To Bolder’s left and higher we see Bristol, Kitalpha, and little Nova. The filly foal is the only red dun on the Pryors. She inherited her striking color from her grandfather, Lancelot. To their left we can see Cloud again. From this perspective they appear to be in a different place but one that looks equally inaccessible.
We head up Tillett Ridge again, hoping that there might be horses close enough to the road to observe and photograph. Hoping doesn’t make it so. We see no horses although we glass until sunset.
Day 4. We formulate our strategy before starting up Tillett yet again. At the new water catchment on Tillett we find Baja’s band moving quickly up hill.
Then we unpack our key pieces of equipment and set out on a hike to the highest hill above Big Coulee. Walking in the dense snow is not easy and we each fall at least once before reaching our rocky mountaintop perch.
The scenery is breathtaking, and to the east we begin to see bands that had eluded us from other vantage points, like Red Raven and Flint’s families. And near Big Coulee, we see Cloud and his family again. From afar they all look fine.
Over our shoulder and below us is Mescalero with Polaris and Rosarita and beyond them Casper and his band. But Deb was to make the very best discovery of all. To our left and down toward the canyon was Diamond! He is alive! Through our scopes we can see he is thin but has no visible wounds or lameness.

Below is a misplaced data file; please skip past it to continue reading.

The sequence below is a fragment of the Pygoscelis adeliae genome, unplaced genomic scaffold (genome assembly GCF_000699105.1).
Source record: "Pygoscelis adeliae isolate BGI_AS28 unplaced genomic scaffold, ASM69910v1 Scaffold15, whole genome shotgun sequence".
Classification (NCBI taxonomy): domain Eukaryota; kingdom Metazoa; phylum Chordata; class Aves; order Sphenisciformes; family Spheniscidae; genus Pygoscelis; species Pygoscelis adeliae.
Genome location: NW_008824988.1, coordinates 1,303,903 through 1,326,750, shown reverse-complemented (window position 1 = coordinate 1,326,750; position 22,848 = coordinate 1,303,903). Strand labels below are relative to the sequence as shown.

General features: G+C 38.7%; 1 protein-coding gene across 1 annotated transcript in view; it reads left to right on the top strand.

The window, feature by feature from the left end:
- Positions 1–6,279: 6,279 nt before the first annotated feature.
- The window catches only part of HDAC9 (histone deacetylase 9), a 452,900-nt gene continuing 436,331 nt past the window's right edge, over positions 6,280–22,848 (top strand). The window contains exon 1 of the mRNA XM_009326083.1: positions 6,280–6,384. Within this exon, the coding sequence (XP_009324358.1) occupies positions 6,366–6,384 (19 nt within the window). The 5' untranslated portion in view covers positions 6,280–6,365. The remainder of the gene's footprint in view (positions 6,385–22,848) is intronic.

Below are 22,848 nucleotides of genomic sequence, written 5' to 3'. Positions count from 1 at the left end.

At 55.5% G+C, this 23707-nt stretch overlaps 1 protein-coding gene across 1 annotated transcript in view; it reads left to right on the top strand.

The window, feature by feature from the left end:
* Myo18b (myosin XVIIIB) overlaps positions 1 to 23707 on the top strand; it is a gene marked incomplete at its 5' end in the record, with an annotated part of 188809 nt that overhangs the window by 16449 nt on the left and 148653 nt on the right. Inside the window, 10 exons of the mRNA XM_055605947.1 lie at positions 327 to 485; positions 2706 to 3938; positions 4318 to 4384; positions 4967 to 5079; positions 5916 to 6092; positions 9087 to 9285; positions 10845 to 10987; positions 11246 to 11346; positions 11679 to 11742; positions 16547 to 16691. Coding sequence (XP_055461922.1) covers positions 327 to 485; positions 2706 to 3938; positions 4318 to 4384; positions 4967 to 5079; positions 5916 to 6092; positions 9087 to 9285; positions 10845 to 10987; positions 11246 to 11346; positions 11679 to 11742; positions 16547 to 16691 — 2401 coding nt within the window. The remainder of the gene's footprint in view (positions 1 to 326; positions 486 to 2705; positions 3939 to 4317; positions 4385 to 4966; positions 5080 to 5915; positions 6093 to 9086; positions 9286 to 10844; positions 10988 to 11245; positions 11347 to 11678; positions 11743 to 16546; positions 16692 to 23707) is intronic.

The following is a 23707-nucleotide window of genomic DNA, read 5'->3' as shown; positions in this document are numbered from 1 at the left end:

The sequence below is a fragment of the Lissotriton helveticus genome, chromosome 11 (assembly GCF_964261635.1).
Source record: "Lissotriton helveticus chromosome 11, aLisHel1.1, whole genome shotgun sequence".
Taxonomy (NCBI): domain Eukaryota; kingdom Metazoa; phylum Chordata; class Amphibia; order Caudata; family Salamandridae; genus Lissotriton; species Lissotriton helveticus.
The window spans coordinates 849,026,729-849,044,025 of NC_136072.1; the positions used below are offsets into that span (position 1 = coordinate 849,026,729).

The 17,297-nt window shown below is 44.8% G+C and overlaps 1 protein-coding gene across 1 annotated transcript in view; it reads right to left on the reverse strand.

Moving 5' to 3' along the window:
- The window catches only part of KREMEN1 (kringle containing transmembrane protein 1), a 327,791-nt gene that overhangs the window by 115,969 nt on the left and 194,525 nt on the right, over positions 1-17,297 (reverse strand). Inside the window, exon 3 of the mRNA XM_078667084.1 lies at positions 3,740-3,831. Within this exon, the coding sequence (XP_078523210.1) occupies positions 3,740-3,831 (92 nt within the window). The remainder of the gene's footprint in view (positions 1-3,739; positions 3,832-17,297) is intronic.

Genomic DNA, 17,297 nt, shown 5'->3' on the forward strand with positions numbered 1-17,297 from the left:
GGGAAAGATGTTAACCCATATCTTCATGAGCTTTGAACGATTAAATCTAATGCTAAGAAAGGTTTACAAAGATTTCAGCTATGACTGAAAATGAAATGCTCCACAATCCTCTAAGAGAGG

How he will fare alone without Phoenix and the rest of his family remains to be seen. I hope he might pair up with another bachelor, perhaps Sante Fe who is only one year younger. I always worry when a former band stallion isolates himself. “Don’t lose heart my boy”, I whisper.
After sunset we make our way to the Dryhead and spot the bachelors, Issaquah with the striped up grullo, Hidatsa. It is dark as we drive back to the Horseshoe Bend Motel.
Day 5. We travel out to the Dryhead where we spot the bachelors, Kemmerer and Chief Joseph. Knowing that we have little chance to access the Pryor bands, we decide to make a run over to the McCullough Peaks east of Cody, only a 45 minute drive from Lovell.
The colorful Peaks horses are as easy to see as the Pryor mustangs are hard. A multi-band group of 16 mustangs are foraging near a gravel pit and we are able to take those close-up pictures we had hoped for in the Pryors. Within a couple of hours, the horses streamed off their hilltop and we can stand right off the paved highway and take pictures.
Day 6. Deb leaves us to continue her journey, while Erika and I start the long drive back to Colorado. But we just have to have one more wild horse “fix”. Let’s take a run out to the Dryhead, I suggest. We are rewarded with our best views of a large group of mule deer does and fawns.
From the Devil’s Canyon overlook, we spot Corona with his son Norte and mare Waif, but we don’t see his oldest mare, Topper, the most striped up horse on the Pryor Mountains. I like to think she is fine. She is probably just over the hill.